Business Process Framework (eTOM)

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An early version of the process model

The Business Process Framework (eTOM) is a business process framework for the telecom service providers in the telecommunications industry.[1] The model describes the required business processes of service providers, and defines key elements and how they should interact.

The Business Process Framework (eTOM) is a standard, which is maintained by the TM Forum,[1] an association, for service providers and their suppliers in the telecommunications and entertainment industries.

History[edit]

The development of the business process standardization for telecom service provider started with the founding of the TM Forum in 1988. Their initial goal was to facilitate the creation of 'interoperable network management products'.[2] The first standard they approved was the 'OSI/NM Forum Protocol Specification,' an extension of OSI protocols developed since the late 1970s.

The direct development towards the Business Process Framework (eTOM), as Brenner (2007) explained, was "the Telecom Operation Map (TOM) was first published in 2001. The goal of TOM was the creation of an industry-owned framework of business processes, including the definition of a common enterprise-independent terminology for service management. It was also suppose to serve as a basis for discussing the scope of information management necessary for the execution of the processes. The result of this latter effort have meanwhile spawned their own TMF document family, the Shared Information and Data Model (SID).[1]

The Telecom Operation Map (TOM) was extended in 2001 to eTOM, acronym of Enhanced Telecom Operations Map.[1] It proces model eTOm was renamed "Enhanced Telecom Operations Map (eTOM)," and recently around 2013 to "Business Process Framework (eTOM)."

There have been many versions of eTOM. Version 14 was published in May 2014. It is also developed into a component of NGOSS, which has been renamed Frameworx.

Business Process Framework (eTOM) building blocks[edit]

Hierarchy[edit]

Three levels of eTOM (text in Russian).

The Business Process Framework model consists of processes at 5 levels:

  • Level-0,
  • Level-1,
  • Level-2,
  • Level-3,
  • Level-4.

These levels form a hierarchy, with each level encapsulating a group of processes at the next level of detail.

Rows and columns[edit]

The graphic representation of an Business Process Framework (eTOM) model consists of rows and columns, the intersections of which denote specific business processes.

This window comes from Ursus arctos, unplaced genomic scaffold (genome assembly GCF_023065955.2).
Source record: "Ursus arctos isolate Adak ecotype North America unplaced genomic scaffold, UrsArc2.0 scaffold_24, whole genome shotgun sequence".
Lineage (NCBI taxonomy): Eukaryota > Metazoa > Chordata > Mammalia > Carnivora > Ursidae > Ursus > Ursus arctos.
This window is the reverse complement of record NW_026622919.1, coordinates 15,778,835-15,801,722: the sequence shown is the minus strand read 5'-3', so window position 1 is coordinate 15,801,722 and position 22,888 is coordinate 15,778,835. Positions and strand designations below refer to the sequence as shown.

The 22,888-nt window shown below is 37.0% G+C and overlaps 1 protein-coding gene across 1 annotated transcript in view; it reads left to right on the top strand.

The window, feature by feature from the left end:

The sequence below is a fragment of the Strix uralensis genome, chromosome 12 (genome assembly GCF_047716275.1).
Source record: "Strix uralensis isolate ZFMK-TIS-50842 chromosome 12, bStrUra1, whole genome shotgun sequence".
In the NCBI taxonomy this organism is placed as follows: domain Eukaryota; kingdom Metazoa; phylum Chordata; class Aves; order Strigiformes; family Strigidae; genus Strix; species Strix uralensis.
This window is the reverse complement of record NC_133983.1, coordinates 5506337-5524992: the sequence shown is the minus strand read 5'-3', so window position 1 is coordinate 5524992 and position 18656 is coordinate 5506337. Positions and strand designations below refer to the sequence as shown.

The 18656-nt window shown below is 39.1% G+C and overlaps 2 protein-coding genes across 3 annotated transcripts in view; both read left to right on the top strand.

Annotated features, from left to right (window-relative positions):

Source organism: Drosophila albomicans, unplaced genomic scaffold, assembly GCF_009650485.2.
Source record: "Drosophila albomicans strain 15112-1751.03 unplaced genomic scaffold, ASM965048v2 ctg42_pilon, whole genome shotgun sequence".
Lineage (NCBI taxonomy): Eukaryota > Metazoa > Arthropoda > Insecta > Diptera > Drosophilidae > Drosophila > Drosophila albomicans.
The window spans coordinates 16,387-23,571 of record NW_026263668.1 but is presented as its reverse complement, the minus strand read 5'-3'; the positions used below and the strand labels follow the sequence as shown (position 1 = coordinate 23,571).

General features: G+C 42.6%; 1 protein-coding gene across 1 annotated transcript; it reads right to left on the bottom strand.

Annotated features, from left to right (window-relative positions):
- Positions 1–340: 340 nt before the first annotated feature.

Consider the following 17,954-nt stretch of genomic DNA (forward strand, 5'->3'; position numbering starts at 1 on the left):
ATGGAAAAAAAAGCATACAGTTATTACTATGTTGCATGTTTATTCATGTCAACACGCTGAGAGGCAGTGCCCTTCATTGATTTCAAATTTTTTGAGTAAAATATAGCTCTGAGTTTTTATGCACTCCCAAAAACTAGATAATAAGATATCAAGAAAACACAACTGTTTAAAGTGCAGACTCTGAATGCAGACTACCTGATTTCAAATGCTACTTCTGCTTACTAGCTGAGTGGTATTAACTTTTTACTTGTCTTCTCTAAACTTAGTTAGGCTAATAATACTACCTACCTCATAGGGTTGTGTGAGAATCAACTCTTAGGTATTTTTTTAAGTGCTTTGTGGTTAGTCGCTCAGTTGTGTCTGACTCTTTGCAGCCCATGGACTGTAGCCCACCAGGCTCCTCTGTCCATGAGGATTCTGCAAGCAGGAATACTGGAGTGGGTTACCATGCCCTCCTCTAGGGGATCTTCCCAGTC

• The top row includes customer facing activities such as marketing,
  • while the bottom row includes supplier facing and support activities.

In this manner the Business Process Framework map covers the whole value chain. The map also indicates the interaction between processes.

Three broad sections[edit]

Business Process Framework (eTOM) processes fall into three broad sections:

  • "Strategy, Infrastructure & Product",
  • "Operations", and
  • "Enterprise Management",

as shown in the diagram.

Strategy, Infrastructure & Product
Columns
Strategy and Commit, Infrastructure Lifecycle Management and Product Lifecycle Management
Rows
Marketing & Offer Management, Service Development & Management, Resource Development & Management and Supply Chain Development & Management
Operations
Columns
Operations Support & Readiness, Fulfillment, Assurance and Billing
Rows
Customer Relationship Management, Service Management & Operations, Resource Management & Operations and Supplier/Partner Relationship Management.

Other standards[edit]

  • The Information Technology Infrastructure Library (ITIL) is an analogous standard or framework for best practices in information technology.
  • Both of these frameworks are part of Total Quality Management, in which industries have, since 1950, formalized their business processes and metrics in search of higher quality, fewer defects, and greater efficiency.
  • ISO 9000 is another of these "process and results improvement" standards, but it is far more generic than either Business Process Framework or ITIL.
  • Business Process Framework has been adopted by the ITU-T as a Recommendation and published in the M.3050.x series.

References[edit]

  1. ^ a b c d Brenner, Michael, et al. "Service Provisioning-Challenges, Process Alignment and Tool Support." Bergstra, J. und M. Burgess (Herausgeber): Handbook of Network and System Administration. Elsevier (2007).
  2. ^ Robert Oebele Reitsma (2011) Innovating Mass-customized Service. p. 128

External links[edit]